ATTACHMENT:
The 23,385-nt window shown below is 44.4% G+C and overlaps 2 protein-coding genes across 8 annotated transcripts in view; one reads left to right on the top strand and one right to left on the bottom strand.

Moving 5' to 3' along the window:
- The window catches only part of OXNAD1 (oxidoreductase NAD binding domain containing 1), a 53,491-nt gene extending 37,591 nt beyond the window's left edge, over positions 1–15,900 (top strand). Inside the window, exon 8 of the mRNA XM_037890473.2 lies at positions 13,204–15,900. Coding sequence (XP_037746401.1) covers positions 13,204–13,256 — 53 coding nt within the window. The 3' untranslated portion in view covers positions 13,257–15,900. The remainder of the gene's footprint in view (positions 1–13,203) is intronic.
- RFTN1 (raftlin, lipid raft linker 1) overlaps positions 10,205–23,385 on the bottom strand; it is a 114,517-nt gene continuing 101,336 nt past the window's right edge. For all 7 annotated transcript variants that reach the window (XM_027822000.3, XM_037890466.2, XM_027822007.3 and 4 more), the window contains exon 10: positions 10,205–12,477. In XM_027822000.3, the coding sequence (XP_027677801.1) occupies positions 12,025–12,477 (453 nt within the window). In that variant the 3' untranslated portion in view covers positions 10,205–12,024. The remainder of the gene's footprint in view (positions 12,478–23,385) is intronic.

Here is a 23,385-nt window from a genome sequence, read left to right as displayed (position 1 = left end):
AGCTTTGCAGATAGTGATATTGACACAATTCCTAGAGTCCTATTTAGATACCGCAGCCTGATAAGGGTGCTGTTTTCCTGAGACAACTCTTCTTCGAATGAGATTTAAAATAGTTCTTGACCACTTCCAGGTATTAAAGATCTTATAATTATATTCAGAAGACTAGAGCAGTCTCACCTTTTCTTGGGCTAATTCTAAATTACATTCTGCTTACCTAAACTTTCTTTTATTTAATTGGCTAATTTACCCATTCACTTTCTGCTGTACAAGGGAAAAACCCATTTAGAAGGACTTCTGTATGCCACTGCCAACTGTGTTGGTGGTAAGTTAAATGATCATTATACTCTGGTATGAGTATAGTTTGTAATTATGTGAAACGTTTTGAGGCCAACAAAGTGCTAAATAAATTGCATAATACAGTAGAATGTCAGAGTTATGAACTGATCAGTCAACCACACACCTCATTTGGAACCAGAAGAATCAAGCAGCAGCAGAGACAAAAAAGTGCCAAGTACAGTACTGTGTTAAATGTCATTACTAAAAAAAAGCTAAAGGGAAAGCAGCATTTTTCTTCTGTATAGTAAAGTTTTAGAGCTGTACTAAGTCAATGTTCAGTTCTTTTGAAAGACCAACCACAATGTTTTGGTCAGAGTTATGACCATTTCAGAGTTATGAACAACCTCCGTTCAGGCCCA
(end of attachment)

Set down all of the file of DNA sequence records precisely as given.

The 23,385-nt window shown below is 44.4% G+C and overlaps 2 protein-coding genes across 8 annotated transcripts in view; one reads left to right on the top strand and one right to left on the bottom strand.

Moving 5' to 3' along the window:
- The window catches only part of OXNAD1 (oxidoreductase NAD binding domain containing 1), a 53,491-nt gene extending 37,591 nt beyond the window's left edge, over positions 1–15,900 (top strand). Inside the window, exon 8 of the mRNA XM_037890473.2 lies at positions 13,204–15,900. Coding sequence (XP_037746401.1) covers positions 13,204–13,256 — 53 coding nt within the window. The 3' untranslated portion in view covers positions 13,257–15,900. The remainder of the gene's footprint in view (positions 1–13,203) is intronic.
- RFTN1 (raftlin, lipid raft linker 1) overlaps positions 10,205–23,385 on the bottom strand; it is a 114,517-nt gene continuing 101,336 nt past the window's right edge. For all 7 annotated transcript variants that reach the window (XM_027822000.3, XM_037890466.2, XM_027822007.3 and 4 more), the window contains exon 10: positions 10,205–12,477. In XM_027822000.3, the coding sequence (XP_027677801.1) occupies positions 12,025–12,477 (453 nt within the window). In that variant the 3' untranslated portion in view covers positions 10,205–12,024. The remainder of the gene's footprint in view (positions 12,478–23,385) is intronic.

Here is a 23,385-nt window from a genome sequence, read left to right as displayed (position 1 = left end):
AGCTTTGCAGATAGTGATATTGACACAATTCCTAGAGTCCTATTTAGATACCGCAGCCTGATAAGGGTGCTGTTTTCCTGAGACAACTCTTCTTCGAATGAGATTTAAAATAGTTCTTGACCACTTCCAGGTATTAAAGATCTTATAATTATATTCAGAAGACTAGAGCAGTCTCACCTTTTCTTGGGCTAATTCTAAATTACATTCTGCTTACCTAAACTTTCTTTTATTTAATTGGCTAATTTACCCATTCACTTTCTGCTGTACAAGGGAAAAACCCATTTAGAAGGACTTCTGTATGCCACTGCCAACTGTGTTGGTGGTAAGTTAAATGATCATTATACTCTGGTATGAGTATAGTTTGTAATTATGTGAAACGTTTTGAGGCCAACAAAGTGCTAAATAAATTGCATAATACAGTAGAATGTCAGAGTTATGAACTGATCAGTCAACCACACACCTCATTTGGAACCAGAAGAATCAAGCAGCAGCAGAGACAAAAAAGTGCCAAGTACAGTACTGTGTTAAATGTCATTACTAAAAAAAAGCTAAAGGGAAAGCAGCATTTTTCTTCTGTATAGTAAAGTTTTAGAGCTGTACTAAGTCAATGTTCAGTTCTTTTGAAAGACCAACCACAATGTTTTGGTCAGAGTTATGACCATTTCAGAGTTATGAACAACCTCCGTTCAGGCCCA